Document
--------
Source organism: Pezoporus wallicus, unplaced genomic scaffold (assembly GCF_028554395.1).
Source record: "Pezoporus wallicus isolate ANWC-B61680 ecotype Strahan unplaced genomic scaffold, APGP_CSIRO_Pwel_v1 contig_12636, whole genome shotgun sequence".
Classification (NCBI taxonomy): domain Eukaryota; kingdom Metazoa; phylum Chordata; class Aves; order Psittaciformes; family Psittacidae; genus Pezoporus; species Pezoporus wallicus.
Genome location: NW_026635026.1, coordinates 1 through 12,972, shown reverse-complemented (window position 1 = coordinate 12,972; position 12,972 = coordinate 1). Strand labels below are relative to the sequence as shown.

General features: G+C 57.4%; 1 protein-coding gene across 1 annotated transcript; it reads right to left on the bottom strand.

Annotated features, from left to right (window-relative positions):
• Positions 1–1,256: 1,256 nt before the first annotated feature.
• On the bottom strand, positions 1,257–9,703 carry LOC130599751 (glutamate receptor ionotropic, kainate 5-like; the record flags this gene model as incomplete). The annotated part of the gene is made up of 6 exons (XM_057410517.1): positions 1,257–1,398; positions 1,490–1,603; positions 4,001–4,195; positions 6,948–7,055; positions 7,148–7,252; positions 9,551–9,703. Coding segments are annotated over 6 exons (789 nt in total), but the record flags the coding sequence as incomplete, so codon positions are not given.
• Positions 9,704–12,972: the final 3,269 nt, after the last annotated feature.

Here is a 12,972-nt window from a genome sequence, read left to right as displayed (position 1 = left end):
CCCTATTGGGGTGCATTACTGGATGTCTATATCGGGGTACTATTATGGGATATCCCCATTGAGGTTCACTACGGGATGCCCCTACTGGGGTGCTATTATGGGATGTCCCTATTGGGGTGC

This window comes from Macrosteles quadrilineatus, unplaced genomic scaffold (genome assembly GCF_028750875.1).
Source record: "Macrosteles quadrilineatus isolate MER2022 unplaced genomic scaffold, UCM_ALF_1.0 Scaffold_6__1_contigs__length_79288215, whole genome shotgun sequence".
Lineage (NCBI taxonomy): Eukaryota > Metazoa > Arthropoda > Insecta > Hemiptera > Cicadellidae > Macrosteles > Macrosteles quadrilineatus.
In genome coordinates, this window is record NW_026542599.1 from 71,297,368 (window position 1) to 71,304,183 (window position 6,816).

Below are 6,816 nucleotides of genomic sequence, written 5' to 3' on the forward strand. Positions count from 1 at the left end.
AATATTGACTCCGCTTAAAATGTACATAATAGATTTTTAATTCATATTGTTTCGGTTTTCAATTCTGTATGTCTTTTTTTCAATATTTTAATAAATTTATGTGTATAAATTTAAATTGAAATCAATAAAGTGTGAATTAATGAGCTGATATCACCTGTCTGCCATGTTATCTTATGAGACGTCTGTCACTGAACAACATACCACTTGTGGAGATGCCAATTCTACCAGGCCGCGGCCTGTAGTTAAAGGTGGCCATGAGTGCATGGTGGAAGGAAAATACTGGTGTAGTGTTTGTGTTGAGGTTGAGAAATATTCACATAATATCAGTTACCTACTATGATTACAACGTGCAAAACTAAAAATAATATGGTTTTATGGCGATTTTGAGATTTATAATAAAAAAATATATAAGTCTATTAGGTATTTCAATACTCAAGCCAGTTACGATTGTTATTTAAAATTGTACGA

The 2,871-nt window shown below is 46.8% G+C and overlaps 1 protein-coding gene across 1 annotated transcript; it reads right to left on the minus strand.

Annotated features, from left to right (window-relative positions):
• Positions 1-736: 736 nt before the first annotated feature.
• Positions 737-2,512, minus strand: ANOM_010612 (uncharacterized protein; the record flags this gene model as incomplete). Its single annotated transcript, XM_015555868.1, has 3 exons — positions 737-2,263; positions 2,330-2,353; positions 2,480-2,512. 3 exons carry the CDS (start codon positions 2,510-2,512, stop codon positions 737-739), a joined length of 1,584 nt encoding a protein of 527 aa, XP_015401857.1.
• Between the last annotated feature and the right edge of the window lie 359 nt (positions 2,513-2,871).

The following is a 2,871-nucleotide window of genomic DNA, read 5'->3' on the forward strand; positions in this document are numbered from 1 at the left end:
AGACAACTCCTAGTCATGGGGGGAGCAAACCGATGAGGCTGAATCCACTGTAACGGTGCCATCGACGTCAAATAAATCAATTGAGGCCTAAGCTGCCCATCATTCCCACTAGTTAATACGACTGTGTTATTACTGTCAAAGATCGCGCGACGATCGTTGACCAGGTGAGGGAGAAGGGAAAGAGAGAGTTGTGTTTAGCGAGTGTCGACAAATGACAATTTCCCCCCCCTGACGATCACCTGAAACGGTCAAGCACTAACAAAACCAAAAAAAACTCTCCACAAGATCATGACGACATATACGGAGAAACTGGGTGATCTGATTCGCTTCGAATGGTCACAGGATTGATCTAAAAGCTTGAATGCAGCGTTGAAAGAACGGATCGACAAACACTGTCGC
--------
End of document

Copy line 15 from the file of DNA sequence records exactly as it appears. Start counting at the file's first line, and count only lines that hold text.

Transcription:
In genome coordinates, this window is record NW_026542599.1 from 71,297,368 (window position 1) to 71,304,183 (window position 6,816).